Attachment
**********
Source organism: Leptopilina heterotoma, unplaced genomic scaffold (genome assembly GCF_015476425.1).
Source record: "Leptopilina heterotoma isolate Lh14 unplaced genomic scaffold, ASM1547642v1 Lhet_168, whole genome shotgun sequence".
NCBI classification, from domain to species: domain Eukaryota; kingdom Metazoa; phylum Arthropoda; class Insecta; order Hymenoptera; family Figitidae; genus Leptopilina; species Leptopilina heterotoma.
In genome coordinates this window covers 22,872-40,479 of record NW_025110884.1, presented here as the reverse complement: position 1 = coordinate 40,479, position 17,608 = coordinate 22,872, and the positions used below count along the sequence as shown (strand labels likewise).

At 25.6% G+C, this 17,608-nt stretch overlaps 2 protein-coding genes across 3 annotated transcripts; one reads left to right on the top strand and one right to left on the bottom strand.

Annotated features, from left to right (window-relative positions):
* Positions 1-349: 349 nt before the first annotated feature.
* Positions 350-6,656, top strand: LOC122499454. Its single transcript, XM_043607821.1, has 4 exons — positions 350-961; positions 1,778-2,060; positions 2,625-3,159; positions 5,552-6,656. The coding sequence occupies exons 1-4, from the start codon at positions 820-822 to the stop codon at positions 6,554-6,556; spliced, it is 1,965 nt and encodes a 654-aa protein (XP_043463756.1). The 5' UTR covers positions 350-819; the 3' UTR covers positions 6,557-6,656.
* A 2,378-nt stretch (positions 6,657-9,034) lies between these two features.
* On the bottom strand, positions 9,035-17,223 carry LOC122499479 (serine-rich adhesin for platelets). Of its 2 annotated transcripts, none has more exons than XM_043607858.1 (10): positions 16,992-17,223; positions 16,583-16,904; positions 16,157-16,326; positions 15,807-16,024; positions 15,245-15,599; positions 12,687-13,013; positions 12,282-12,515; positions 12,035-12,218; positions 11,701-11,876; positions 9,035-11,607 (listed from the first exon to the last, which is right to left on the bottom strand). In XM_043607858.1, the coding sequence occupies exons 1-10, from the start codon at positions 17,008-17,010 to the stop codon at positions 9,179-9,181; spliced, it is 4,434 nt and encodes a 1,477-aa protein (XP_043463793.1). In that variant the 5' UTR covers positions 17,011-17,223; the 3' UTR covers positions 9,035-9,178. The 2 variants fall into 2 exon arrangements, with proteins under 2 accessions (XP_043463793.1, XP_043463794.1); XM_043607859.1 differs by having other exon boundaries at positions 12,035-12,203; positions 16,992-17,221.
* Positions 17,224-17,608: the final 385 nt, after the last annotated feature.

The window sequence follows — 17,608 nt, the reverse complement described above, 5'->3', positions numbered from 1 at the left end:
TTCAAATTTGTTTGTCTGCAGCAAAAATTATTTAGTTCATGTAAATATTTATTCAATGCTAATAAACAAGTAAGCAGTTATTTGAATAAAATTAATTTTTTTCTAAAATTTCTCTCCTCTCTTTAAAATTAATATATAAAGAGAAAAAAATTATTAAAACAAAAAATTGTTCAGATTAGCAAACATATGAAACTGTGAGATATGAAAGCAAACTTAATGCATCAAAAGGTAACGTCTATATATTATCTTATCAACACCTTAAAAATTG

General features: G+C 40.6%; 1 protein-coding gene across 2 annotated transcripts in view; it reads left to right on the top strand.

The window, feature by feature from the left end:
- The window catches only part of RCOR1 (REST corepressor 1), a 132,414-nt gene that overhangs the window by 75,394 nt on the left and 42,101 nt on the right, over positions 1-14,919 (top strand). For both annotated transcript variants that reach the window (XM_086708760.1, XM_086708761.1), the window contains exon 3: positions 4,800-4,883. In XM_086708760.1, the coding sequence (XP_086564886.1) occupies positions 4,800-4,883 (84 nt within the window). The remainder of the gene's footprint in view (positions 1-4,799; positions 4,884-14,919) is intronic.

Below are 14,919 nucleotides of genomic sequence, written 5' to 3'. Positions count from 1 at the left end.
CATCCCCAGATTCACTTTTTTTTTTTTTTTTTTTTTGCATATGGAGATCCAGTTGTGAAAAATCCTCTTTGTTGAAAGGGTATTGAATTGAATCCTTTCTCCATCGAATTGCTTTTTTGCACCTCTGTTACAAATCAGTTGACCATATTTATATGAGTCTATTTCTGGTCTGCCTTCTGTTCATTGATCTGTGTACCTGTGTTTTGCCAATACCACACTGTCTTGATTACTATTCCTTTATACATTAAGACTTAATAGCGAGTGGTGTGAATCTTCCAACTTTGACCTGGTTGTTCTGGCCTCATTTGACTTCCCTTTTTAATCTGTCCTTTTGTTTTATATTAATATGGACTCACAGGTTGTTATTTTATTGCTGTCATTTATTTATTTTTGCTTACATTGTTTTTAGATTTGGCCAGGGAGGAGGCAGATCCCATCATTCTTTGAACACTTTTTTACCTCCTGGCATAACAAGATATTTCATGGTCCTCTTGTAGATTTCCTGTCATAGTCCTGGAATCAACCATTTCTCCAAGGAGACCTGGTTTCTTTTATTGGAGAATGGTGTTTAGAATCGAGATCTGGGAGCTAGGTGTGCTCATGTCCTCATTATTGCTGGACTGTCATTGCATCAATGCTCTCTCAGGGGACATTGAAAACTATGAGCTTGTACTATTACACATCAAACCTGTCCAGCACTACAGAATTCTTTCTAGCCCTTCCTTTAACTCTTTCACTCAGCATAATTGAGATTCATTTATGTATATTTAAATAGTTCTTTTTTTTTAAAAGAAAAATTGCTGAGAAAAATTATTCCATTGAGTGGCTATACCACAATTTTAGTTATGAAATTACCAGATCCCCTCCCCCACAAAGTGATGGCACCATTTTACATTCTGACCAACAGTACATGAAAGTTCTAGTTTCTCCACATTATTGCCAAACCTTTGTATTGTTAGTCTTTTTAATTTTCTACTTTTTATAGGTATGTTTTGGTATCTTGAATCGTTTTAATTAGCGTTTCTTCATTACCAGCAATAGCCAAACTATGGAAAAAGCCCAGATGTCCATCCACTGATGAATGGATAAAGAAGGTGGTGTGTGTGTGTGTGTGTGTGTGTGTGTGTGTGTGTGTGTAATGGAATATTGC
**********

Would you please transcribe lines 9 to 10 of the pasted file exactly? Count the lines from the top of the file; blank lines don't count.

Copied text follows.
* A 2,378-nt stretch (positions 6,657-9,034) lies between these two features.
* On the bottom strand, positions 9,035-17,223 carry LOC122499479 (serine-rich adhesin for platelets). Of its 2 annotated transcripts, none has more exons than XM_043607858.1 (10): positions 16,992-17,223; positions 16,583-16,904; positions 16,157-16,326; positions 15,807-16,024; positions 15,245-15,599; positions 12,687-13,013; positions 12,282-12,515; positions 12,035-12,218; positions 11,701-11,876; positions 9,035-11,607 (listed from the first exon to the last, which is right to left on the bottom strand). In XM_043607858.1, the coding sequence occupies exons 1-10, from the start codon at positions 17,008-17,010 to the stop codon at positions 9,179-9,181; spliced, it is 4,434 nt and encodes a 1,477-aa protein (XP_043463793.1). In that variant the 5' UTR covers positions 17,011-17,223; the 3' UTR covers positions 9,035-9,178. The 2 variants fall into 2 exon arrangements, with proteins under 2 accessions (XP_043463793.1, XP_043463794.1); XM_043607859.1 differs by having other exon boundaries at positions 12,035-12,203; positions 16,992-17,221.